View Full Version : New French National Licence for Aircraft Maintenance. (LNMA)


vee-tail-1
20th Jan 2010, 18:51
I own a French registered EASA certified Robin ATL. For the last ten years under French regulations I have carried out all the maintenance, including annuals, ADs, SBs, etc, using my manufacturers type-specific approved maintenance programme. The main expense was to fly the GSAC surveyor over from Lille to renew the airworthiness certificate. Apart from that, this system of maintenance was even less costly than the LAA system.
Now under part M this will stop and the only maintenance that I can do is the very simple tasks of annex VIII. Needless to say numerous French owners are incensed by this part M restriction of their long held privileges. The GSAC decided to do something about this situation, since much of the French GA fleet is maintained by owners working in the controlled & non-controlled environments. At first the GSAC proposed to issue restricted part 66 licences to owners under 'grandfather rights', then they had a moment of inspiration and invented the LNMA (Licence Nationale de Maintenance Aeronefs) The idea is that owners can continue to do all the maintenance & ADs etc, as before, but have a nationally recognised licence to make it all legal. Owners who are used to getting their hands dirty, send off details of their qualifications and experience and lists of the tasks they have carried out on their aircraft. They are then issued with a national licence restricted to the aircraft type with which they are familiar.
Thus owners can maintain their simple light aircraft themselves, and can be their own CAMOs & manage airworthiness as well. As yet there are not many sub part G & I organisations in France, but I bet their charges for renewing an ARC are a fraction of those over here in UK.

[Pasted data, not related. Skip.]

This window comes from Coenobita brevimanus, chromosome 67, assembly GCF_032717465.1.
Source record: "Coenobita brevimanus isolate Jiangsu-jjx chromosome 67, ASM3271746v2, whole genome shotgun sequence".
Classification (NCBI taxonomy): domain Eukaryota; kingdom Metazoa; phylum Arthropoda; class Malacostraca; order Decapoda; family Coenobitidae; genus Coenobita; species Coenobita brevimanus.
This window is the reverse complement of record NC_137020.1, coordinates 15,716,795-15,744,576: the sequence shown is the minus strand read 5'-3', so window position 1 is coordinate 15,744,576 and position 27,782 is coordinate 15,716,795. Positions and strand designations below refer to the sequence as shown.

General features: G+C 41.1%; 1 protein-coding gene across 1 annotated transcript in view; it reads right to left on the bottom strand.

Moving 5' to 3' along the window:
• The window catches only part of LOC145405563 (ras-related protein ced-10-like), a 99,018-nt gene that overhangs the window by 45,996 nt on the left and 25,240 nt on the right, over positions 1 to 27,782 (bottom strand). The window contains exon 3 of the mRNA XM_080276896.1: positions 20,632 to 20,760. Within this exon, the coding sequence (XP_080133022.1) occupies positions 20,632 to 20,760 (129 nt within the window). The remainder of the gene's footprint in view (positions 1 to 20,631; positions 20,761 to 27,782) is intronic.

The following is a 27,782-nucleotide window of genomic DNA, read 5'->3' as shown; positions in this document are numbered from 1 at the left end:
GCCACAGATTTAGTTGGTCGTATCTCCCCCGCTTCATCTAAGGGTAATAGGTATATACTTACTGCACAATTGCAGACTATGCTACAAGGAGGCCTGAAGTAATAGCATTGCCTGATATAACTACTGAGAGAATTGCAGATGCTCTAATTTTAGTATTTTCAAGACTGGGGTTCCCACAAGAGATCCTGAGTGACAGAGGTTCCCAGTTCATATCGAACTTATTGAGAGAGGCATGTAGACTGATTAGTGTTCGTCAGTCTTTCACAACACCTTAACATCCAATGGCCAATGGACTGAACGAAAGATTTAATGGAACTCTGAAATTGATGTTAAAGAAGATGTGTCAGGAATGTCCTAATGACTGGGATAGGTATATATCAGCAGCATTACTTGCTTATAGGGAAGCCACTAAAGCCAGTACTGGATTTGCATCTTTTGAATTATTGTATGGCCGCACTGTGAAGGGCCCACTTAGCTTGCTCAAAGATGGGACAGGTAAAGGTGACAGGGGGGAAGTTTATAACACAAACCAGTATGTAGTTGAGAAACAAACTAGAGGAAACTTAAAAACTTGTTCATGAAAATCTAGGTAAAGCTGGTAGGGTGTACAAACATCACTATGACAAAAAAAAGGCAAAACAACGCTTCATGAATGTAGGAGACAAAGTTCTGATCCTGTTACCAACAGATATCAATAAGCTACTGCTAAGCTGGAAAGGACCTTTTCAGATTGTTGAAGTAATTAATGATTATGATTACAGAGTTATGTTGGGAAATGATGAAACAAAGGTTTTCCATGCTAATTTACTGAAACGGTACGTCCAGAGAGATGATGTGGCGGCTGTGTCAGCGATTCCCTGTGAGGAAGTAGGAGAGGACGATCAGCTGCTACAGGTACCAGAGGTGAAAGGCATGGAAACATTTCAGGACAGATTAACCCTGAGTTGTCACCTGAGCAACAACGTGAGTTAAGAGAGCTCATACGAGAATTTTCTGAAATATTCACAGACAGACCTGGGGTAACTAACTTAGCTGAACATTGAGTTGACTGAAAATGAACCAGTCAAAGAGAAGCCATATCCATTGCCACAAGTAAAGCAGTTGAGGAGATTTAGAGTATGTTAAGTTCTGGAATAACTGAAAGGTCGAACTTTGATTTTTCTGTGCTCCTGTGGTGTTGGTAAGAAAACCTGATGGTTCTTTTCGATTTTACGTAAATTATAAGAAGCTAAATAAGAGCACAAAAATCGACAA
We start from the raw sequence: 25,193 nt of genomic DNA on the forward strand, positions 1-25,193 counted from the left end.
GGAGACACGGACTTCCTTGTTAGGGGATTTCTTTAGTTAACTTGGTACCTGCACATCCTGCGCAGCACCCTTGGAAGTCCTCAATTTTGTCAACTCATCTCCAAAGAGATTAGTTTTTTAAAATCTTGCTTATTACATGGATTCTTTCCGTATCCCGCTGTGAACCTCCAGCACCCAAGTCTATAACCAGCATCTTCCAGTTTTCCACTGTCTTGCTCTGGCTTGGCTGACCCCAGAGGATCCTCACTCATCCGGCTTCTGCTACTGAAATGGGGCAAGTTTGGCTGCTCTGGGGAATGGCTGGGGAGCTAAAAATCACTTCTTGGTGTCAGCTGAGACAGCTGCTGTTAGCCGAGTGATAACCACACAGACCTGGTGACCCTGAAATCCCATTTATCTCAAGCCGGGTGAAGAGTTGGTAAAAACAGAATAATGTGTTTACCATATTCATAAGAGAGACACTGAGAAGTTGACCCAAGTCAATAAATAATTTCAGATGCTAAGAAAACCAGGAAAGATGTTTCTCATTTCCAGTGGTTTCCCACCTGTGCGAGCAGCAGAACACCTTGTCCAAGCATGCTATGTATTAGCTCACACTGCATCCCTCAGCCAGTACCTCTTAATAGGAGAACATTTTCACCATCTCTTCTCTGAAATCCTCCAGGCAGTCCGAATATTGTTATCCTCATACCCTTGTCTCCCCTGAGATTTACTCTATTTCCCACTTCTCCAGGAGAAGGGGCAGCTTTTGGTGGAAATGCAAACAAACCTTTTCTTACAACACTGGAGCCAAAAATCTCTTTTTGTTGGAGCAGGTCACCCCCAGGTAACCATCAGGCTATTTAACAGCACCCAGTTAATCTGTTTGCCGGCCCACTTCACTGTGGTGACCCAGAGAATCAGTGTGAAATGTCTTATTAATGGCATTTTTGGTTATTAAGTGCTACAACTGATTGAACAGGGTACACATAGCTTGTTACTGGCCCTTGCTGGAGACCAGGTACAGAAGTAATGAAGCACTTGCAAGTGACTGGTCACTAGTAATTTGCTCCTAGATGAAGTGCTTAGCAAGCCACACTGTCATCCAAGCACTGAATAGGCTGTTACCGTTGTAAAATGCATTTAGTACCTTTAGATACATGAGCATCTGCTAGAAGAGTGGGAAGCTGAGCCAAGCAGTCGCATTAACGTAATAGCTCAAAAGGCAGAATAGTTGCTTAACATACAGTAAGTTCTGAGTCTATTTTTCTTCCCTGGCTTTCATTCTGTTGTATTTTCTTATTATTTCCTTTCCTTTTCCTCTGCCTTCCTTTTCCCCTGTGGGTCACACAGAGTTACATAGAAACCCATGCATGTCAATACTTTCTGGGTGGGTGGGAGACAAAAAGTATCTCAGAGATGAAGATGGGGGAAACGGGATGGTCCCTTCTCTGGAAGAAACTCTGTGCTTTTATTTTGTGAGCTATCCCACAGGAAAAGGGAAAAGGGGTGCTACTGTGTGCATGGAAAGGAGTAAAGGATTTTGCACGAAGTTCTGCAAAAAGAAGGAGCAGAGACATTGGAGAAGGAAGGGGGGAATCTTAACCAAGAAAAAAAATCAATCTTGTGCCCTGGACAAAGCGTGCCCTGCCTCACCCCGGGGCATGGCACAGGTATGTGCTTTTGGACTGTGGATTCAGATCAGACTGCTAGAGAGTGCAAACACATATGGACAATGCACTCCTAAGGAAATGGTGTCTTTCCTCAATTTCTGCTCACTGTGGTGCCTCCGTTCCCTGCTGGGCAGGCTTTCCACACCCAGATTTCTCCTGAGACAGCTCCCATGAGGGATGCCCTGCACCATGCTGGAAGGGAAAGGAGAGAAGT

I have e-mailed some details of this new licence to our CAA for comment, but so far nothing is forthcoming, and I suspect they would rather not know about it!
With an NPPL and a LNMA, flying a certified aircraft might just become affordable again.

Ref: BULLETIN D'INFORMATION GSAC BI 2009/34 et BI 2009/27
et TRANSITION de l'aviation generale VERS LA PARTIE M



bingoboy
20th Jan 2010, 19:03
An interesting move which makes one wonder if such a national exemption can be set up for maintenance, then what is the fuss about the imc.

Is this facility only for Franch built aircraft and do you have to speak French?

I hope the CAA don't see aircraft supported through this system as being similar to permit type aircraft whereby foreign registered aircraft are only allowed to flyin UK airspace for 30 days per yr.

vee-tail-1
20th Jan 2010, 21:04
Reading the bulletin it looks like it applies only to French registered aircraft and French nationals. But any EASA aircraft registered in an EU member state can fly in any other member state without restriction. But the pilot has to have a suitable licence of course.

robin
20th Jan 2010, 21:51
Yet another example of the pragmatic way the French deal with over-bureaucratic matters.

The way the CAA b*ll*xed up Part M (and continue to do so) is a scandal, but because they can blame EASA no-one will be punished for it (except the poor aircraft owners)

The CAA, as with all British agencies, take the 'while we're here let's do this as well' approach and gold-plate regulation. If only they were as supportive of GA as the DGAC